Brazil football star Neymar backs far-right Bolsonaro days before election




Photograph: Nelson Almeida/AFP/Getty Images
Photograph: Nelson Almeida/AFP/Getty Images  

The Brazilian football star Neymar has come out in support of President Jair Bolsonaro, three days before the far-right leader looks set to lose a bitter re-election race against his leftist rival Luiz Inácio Lula da Silva.

Lounging in a gaming chair, the Paris Saint-Germain forward recorded a video singing along to a Bolsonaro jingle and making V signs with both hands to signify 22, the number of Bolsonaro's party as it appears on Brazil's electronic ballots.

The populist leader is trailing badly in the polls and could face a humiliating first-round defeat when 156 million Brazilians go to the polls on Sunday.

If neither candidate wins a first-round majority then a run-off will be held on 30 October.

Neymar's support for the far-right leader came a day after Bolsonaro visited the Neymar Institute in Santos, the city where he made his name as a young player before being transferred to Barcelona.

Neymar was not present but he spoke via phone and welcomed Bolsonaro to a charity that provides sporting, health and educational facilities to thousands of underprivileged local children.

His endorsement is the latest by a high-profile footballer from the South American country that is the only team to win the World Cup five times.

Bolsonaro took power in 2018 with the support of several top names, including the former Barcelona forwards Ronaldinho and Rivaldo, Tottenham winger Lucas Moura and ex-Juventus and Galatasaray midfielder Felipe Melo.

Since then, other players have hinted at their support for a president who was named after Jair da Rosa Pinto, a legendary Brazil player from the 1940s and '50s.

Bolsonaro is a keen football fan and often appears wearing club shirts at campaigns, rallies and even official functions.

His campaign four years ago was notorious for the way it used national symbols such as the flag, the anthem and Brazil's famous yellow jersey. Campaign rallies are still seas of yellow as supporters wear what Brazilians call the canarinho, or little canary, in reference to its bright yellow hue.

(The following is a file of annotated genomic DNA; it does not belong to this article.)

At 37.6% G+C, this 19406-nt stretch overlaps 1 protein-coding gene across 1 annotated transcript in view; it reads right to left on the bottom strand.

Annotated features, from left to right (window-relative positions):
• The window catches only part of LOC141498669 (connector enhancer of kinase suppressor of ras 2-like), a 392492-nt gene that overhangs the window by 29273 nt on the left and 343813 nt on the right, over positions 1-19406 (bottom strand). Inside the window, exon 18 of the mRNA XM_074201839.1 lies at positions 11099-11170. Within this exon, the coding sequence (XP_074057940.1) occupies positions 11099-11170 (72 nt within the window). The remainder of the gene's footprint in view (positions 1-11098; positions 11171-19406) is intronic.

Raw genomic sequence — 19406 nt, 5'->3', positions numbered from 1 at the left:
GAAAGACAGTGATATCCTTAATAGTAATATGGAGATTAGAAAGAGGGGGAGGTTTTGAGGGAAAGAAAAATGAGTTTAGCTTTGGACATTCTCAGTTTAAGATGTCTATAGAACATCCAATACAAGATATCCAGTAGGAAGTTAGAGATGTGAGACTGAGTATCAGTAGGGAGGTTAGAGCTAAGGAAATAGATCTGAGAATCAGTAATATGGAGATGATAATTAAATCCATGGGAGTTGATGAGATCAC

In recent months, however, a campaign has been under way to retake the shirt from the far right ahead of November's World Cup in November.

Singers Anitta, Ludmilla and Djonga have worn the yellow jersey on stage and the well-known football commentator Galvão Bueno fronted a campaign declaring, "Independent of our differences off the field, it's time to remember what the original shirt means. It belongs to you, to me, to the whole support."

The issue is distressing to many people who grew up seeing a shirt worn by Pelé, Sócrates, Ronaldo and Marta as a symbol of Brazil's soft power.

One in five Brazilians said they would not wear the Brazil shirt today for political reasons, according to a recent study by Ibmec University's Sports Administration League.

In another sign of the polarisation around the garment, when Nike launched a new Brazil kit earlier this year the shirt manufacturers would not permit buyers to put Bolsonaro or Lula's name on the back.

Curiously, Neymar himself admitted earlier this year that the national team was no longer as beloved as it once was and he was unrepentant on Friday in a follow-up post on Twitter.

"They talk about democracy and a lot of other things but when someone has a different opinion they are attacked by the same people who talk about democracy," he wrote. "Go figure."

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